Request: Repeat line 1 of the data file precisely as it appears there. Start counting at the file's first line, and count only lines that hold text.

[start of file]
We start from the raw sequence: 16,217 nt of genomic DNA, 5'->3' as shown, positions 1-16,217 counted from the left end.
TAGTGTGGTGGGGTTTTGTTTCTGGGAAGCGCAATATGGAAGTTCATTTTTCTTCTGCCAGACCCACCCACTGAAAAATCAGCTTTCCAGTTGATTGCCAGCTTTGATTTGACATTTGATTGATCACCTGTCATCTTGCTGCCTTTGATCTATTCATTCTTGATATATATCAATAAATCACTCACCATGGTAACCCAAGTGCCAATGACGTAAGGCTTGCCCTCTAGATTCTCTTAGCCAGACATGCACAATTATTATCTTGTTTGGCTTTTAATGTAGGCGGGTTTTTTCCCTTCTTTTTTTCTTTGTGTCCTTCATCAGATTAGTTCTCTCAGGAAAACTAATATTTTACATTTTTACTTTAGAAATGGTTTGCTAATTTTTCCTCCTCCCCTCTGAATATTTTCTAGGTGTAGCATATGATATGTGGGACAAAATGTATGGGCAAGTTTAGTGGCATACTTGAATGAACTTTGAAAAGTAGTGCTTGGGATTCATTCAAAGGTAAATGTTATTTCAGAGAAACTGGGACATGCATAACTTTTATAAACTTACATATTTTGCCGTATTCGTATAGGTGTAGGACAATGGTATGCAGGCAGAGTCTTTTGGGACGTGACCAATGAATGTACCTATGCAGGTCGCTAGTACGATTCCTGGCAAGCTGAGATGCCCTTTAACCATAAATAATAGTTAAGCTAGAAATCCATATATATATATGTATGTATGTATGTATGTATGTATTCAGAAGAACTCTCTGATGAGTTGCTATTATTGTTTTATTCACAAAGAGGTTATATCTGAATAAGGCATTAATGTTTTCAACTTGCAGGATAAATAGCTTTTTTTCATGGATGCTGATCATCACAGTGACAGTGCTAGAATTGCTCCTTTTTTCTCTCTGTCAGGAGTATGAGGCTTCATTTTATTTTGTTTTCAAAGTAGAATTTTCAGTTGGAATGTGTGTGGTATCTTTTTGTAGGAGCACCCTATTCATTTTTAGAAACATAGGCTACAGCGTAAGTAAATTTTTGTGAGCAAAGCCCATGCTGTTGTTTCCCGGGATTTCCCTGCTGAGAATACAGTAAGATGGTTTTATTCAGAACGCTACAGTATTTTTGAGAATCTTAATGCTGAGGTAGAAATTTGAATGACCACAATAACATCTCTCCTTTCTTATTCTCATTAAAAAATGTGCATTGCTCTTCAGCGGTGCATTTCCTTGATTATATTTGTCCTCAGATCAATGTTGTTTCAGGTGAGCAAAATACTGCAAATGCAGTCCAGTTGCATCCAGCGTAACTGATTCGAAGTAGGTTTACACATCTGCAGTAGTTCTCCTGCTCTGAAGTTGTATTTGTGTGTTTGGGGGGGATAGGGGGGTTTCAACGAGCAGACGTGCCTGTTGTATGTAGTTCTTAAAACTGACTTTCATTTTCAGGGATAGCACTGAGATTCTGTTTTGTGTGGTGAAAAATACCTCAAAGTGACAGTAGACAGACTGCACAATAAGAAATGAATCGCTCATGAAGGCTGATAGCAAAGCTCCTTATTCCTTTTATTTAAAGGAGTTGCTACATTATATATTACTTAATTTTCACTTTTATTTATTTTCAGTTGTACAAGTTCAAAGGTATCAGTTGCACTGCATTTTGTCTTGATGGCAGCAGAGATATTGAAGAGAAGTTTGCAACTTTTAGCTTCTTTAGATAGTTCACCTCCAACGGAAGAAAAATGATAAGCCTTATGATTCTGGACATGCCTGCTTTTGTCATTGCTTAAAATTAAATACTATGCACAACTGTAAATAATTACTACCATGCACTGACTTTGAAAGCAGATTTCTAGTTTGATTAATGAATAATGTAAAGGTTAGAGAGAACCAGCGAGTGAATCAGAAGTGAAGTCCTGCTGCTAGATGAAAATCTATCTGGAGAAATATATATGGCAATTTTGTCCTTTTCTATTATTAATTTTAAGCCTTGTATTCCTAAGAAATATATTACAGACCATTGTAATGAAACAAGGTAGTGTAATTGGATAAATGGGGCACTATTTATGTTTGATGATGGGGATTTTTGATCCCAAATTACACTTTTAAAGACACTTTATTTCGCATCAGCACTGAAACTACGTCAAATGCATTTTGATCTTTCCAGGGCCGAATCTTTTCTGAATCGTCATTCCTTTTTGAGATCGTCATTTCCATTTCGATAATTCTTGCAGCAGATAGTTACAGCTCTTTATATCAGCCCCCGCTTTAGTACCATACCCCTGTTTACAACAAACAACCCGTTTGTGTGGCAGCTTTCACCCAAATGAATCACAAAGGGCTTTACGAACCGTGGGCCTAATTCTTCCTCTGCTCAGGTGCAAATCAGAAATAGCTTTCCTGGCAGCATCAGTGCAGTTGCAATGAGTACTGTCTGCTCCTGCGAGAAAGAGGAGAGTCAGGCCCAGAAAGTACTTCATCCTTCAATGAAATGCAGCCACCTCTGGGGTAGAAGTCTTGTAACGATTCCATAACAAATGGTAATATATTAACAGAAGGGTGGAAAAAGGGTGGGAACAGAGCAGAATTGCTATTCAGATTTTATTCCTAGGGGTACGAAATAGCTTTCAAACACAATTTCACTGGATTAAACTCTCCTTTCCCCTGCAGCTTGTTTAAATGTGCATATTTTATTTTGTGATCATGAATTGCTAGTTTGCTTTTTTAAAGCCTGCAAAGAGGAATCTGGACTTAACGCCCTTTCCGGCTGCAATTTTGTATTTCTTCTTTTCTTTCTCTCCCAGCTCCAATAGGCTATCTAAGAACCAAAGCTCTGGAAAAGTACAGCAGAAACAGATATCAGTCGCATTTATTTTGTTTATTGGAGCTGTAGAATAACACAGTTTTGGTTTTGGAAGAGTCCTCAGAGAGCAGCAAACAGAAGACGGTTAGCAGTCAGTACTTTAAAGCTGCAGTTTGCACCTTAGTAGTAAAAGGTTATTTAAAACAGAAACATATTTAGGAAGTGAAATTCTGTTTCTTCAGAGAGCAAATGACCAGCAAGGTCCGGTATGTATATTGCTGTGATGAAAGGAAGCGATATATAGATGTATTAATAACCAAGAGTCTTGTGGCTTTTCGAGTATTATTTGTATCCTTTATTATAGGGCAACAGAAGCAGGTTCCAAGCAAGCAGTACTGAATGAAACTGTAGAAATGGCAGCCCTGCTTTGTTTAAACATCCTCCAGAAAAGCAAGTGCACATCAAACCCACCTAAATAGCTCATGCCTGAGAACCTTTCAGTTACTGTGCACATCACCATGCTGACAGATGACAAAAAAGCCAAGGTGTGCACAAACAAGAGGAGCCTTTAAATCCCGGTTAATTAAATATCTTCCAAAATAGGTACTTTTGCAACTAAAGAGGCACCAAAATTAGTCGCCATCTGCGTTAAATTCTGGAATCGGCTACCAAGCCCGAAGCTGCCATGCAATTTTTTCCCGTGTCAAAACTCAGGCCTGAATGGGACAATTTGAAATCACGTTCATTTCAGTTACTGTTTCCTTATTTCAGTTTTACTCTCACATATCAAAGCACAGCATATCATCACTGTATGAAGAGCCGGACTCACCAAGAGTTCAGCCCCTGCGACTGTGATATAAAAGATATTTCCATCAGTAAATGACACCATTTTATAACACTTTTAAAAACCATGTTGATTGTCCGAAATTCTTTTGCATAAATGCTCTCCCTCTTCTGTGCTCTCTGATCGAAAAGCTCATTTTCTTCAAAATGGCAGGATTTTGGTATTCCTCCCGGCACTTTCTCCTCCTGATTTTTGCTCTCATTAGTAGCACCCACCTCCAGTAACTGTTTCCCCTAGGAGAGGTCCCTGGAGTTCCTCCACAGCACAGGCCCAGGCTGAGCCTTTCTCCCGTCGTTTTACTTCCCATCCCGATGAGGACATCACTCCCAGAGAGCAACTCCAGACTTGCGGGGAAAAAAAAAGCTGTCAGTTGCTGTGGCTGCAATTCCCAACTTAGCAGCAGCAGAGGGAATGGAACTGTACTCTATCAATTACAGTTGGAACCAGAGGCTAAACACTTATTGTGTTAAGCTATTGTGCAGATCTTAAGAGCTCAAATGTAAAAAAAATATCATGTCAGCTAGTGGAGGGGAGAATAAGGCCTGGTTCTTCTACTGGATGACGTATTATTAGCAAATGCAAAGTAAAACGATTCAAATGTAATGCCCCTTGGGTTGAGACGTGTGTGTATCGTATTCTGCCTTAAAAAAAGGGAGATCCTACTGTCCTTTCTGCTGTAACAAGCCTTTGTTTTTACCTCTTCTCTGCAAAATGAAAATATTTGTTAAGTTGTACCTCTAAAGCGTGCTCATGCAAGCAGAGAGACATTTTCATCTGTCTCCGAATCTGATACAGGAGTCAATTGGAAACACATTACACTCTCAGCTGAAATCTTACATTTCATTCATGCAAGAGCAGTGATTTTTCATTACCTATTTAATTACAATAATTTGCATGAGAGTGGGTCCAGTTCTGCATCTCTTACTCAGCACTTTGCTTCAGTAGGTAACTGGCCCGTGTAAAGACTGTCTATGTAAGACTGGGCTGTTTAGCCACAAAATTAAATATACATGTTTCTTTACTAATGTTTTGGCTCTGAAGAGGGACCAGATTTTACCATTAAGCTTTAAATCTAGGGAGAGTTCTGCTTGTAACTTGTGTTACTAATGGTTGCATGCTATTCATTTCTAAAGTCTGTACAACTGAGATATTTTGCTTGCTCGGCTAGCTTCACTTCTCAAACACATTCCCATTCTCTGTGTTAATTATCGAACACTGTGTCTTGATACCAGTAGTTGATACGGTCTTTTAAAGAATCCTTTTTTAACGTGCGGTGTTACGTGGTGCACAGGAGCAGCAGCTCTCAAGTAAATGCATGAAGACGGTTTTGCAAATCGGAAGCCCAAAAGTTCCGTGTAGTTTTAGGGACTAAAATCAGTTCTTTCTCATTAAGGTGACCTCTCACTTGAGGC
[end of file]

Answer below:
We start from the raw sequence: 16,217 nt of genomic DNA, 5'->3' as shown, positions 1-16,217 counted from the left end.